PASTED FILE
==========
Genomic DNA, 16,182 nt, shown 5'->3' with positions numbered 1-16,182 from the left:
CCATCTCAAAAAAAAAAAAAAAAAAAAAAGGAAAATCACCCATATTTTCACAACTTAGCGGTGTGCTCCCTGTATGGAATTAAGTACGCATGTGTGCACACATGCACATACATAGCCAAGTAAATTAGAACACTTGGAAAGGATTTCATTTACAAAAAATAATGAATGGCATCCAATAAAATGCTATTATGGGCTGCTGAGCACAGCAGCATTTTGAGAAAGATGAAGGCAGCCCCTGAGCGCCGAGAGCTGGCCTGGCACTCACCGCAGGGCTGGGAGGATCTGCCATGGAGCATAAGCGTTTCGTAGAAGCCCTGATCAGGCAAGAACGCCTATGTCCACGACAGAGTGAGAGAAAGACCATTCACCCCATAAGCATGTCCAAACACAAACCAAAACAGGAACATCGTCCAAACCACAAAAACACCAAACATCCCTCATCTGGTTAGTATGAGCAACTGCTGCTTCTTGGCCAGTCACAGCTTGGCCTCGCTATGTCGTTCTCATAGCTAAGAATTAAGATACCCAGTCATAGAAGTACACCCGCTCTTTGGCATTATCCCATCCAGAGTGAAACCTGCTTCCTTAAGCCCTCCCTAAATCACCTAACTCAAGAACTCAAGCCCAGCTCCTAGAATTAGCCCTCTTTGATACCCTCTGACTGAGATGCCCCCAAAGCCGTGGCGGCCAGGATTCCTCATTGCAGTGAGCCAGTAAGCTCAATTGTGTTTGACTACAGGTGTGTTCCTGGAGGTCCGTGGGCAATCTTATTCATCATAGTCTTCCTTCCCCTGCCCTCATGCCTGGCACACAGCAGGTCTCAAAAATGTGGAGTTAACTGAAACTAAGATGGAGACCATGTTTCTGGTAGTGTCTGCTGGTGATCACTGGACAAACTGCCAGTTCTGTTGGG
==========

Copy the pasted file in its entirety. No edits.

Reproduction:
Genomic DNA, 16,182 nt, shown 5'->3' with positions numbered 1-16,182 from the left:
CCATCTCAAAAAAAAAAAAAAAAAAAAAAGGAAAATCACCCATATTTTCACAACTTAGCGGTGTGCTCCCTGTATGGAATTAAGTACGCATGTGTGCACACATGCACATACATAGCCAAGTAAATTAGAACACTTGGAAAGGATTTCATTTACAAAAAATAATGAATGGCATCCAATAAAATGCTATTATGGGCTGCTGAGCACAGCAGCATTTTGAGAAAGATGAAGGCAGCCCCTGAGCGCCGAGAGCTGGCCTGGCACTCACCGCAGGGCTGGGAGGATCTGCCATGGAGCATAAGCGTTTCGTAGAAGCCCTGATCAGGCAAGAACGCCTATGTCCACGACAGAGTGAGAGAAAGACCATTCACCCCATAAGCATGTCCAAACACAAACCAAAACAGGAACATCGTCCAAACCACAAAAACACCAAACATCCCTCATCTGGTTAGTATGAGCAACTGCTGCTTCTTGGCCAGTCACAGCTTGGCCTCGCTATGTCGTTCTCATAGCTAAGAATTAAGATACCCAGTCATAGAAGTACACCCGCTCTTTGGCATTATCCCATCCAGAGTGAAACCTGCTTCCTTAAGCCCTCCCTAAATCACCTAACTCAAGAACTCAAGCCCAGCTCCTAGAATTAGCCCTCTTTGATACCCTCTGACTGAGATGCCCCCAAAGCCGTGGCGGCCAGGATTCCTCATTGCAGTGAGCCAGTAAGCTCAATTGTGTTTGACTACAGGTGTGTTCCTGGAGGTCCGTGGGCAATCTTATTCATCATAGTCTTCCTTCCCCTGCCCTCATGCCTGGCACACAGCAGGTCTCAAAAATGTGGAGTTAACTGAAACTAAGATGGAGACCATGTTTCTGGTAGTGTCTGCTGGTGATCACTGGACAAACTGCCAGTTCTGTTGGG